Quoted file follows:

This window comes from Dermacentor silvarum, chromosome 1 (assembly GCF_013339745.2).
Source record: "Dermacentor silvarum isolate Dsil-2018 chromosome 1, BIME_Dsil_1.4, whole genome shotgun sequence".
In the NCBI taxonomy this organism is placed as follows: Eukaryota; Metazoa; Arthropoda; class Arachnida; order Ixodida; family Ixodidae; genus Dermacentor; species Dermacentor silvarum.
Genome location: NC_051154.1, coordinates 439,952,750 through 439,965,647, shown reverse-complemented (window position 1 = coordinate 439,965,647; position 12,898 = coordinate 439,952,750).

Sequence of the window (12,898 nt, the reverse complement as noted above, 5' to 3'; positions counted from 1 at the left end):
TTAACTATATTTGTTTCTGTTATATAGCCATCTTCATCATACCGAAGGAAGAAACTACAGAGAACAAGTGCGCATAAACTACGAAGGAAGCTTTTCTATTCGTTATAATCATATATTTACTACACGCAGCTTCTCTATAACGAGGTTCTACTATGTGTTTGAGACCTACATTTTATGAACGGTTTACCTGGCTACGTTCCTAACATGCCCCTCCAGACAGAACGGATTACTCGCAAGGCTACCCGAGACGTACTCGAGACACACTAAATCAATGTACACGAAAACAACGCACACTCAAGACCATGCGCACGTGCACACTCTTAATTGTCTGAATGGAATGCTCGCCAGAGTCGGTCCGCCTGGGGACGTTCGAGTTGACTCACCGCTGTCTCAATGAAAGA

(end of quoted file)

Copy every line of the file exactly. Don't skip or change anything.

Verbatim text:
This window comes from Dermacentor silvarum, chromosome 1 (assembly GCF_013339745.2).
Source record: "Dermacentor silvarum isolate Dsil-2018 chromosome 1, BIME_Dsil_1.4, whole genome shotgun sequence".
In the NCBI taxonomy this organism is placed as follows: Eukaryota; Metazoa; Arthropoda; class Arachnida; order Ixodida; family Ixodidae; genus Dermacentor; species Dermacentor silvarum.
Genome location: NC_051154.1, coordinates 439,952,750 through 439,965,647, shown reverse-complemented (window position 1 = coordinate 439,965,647; position 12,898 = coordinate 439,952,750).

Sequence of the window (12,898 nt, the reverse complement as noted above, 5' to 3'; positions counted from 1 at the left end):
TTAACTATATTTGTTTCTGTTATATAGCCATCTTCATCATACCGAAGGAAGAAACTACAGAGAACAAGTGCGCATAAACTACGAAGGAAGCTTTTCTATTCGTTATAATCATATATTTACTACACGCAGCTTCTCTATAACGAGGTTCTACTATGTGTTTGAGACCTACATTTTATGAACGGTTTACCTGGCTACGTTCCTAACATGCCCCTCCAGACAGAACGGATTACTCGCAAGGCTACCCGAGACGTACTCGAGACACACTAAATCAATGTACACGAAAACAACGCACACTCAAGACCATGCGCACGTGCACACTCTTAATTGTCTGAATGGAATGCTCGCCAGAGTCGGTCCGCCTGGGGACGTTCGAGTTGACTCACCGCTGTCTCAATGAAAGA